As I point out in my Author’s Note for the book, the idea for Her Hidden Life came from an Associated Press article published in April 2013. The true story of a woman, Margot Woelk, who tasted Adolf Hitler’s food to protect him from poisoning captured my imagination and spurred my desire to write the story. Mrs. Woelk had kept her former job a well-kept secret until she was ninety-five.
For years, I wanted to pen what I called, for lack of a better term, “a holocaust novel.” As time progressed, however, I felt I lacked enough familiarity with the literal and cultural subtexts of that tragedy to write about it with authority, despite extensive research. I also came to the realization that I could offer little to an already distinguished body of work that existed in many mediums, including books and film. One only has to think of Night by Elie Wiesel, or the films Schindler’s List, and The Pianist. To match the excellence of such heart-wrenching stories seemed too daunting a task. But when I read the AP article, I realized that Her Hidden Life would be the novel I’d been hoping to write.
‘How could this have happened?’
Because I had always wanted to pen such a work, I’d read extensively about the rise and fall of Nazi Germany. Like many others, I was fascinated by this horrific time in world history. My question while researching was always, “How could this have happened?” The simple answer to a question fraught with complexities appears to be the outcome of World War I and its effect on Germany, in addition to Hitler’s dictatorial and propagandist power grab over a people battered by sagging spirits and a depressed economy.
Through my heroine, Magda Ritter, I could approach the war from an angle few writers had explored. Magda starts life as an ordinary German girl, naïve about much of life, including politics. Through her uncle’s contacts, she ends up in her position as a taster for Hitler, a job she neither asked for nor imagined possible. She evolves from naiveté to a member of the resistance. Her voice was the one I heard clearly and forcefully while writing the novel—she reminded me often that her story must be told.
Of course, many readers want to know how true the novel is to history. Much of my research involved reading accounts of people who worked for the dictator. Indeed, he could be patriarchal, arranging marriages between staff members; the Führer loved his dog and was kind to the children of his top advisors and aides; he was supposedly a vegetarian (although this is disputed by some) who regaled hardened military men with tales of the abattoir during lunch and supper. His descriptions were so vile that many left the table unable to finish their meals. All this seems exceedingly strange from a man who orchestrated the deaths of millions in the concentration camps.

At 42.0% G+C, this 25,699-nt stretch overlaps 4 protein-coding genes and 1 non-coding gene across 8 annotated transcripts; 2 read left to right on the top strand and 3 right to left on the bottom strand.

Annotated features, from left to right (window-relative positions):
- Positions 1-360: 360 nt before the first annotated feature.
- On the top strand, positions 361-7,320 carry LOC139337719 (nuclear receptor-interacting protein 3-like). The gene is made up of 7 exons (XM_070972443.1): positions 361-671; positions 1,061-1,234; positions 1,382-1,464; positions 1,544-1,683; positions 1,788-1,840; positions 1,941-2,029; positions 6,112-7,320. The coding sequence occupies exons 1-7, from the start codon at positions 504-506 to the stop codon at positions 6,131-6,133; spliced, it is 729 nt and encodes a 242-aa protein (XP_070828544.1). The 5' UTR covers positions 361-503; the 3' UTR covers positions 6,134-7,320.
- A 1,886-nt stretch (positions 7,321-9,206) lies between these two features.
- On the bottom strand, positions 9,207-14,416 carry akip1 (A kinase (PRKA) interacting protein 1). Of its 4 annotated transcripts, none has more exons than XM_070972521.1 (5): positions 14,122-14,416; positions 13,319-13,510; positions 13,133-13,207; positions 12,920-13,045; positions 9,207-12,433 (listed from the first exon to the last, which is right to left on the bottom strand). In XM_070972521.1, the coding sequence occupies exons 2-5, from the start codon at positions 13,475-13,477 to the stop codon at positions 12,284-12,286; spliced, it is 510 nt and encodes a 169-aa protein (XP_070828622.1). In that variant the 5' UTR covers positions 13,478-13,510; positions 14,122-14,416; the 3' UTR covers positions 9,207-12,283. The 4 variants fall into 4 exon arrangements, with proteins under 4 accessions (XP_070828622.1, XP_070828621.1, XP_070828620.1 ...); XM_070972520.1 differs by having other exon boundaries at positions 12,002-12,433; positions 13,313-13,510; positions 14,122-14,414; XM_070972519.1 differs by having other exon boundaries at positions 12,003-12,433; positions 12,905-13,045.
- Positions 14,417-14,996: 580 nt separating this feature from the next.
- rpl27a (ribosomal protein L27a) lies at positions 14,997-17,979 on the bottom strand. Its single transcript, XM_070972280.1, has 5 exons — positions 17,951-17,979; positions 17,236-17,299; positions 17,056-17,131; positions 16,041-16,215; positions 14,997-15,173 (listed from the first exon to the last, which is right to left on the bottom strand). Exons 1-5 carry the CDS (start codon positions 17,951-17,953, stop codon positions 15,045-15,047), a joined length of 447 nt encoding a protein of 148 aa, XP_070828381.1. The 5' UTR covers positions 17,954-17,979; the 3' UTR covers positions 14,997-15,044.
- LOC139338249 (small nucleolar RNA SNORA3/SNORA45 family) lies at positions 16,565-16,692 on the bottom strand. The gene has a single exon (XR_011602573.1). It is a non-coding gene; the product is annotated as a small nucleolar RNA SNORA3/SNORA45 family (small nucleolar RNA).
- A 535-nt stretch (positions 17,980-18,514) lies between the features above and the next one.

Some of the scenes in the book parallel the life of the real taster, although Her Hidden Life is certainly not a biography. Magda sometimes took the story in ways that I had not imagined. Trusting that voice, I included those scenes that were not part of Mrs. Woelk’s experience.
Unfortunately, as one of fifteen tasters, Mrs. Woelk suffered many traumatic experiences during the war. However, she escaped certain death at the hands of the Red Army only to be brutally raped. The other tasters, all women, reportedly came to a tragic end.
My heroine is pretty much put through the wringer in the novel. War is about momentous and tragic events. As in any book such as this, Her Hidden Life is paced for dramatic effect with little let up once the scene has been set. And, as in all my historical fiction, I strive to be true to my characters and to the time in which they lived. My readers expect courage and love to emerge as antidotes for the troubling times my characters face.
I sincerely hope Avon readers will find this young woman’s journey as vivid and enthralling as I did when Magda “dictated” it to me. It’s a different perspective from a time we should never forget.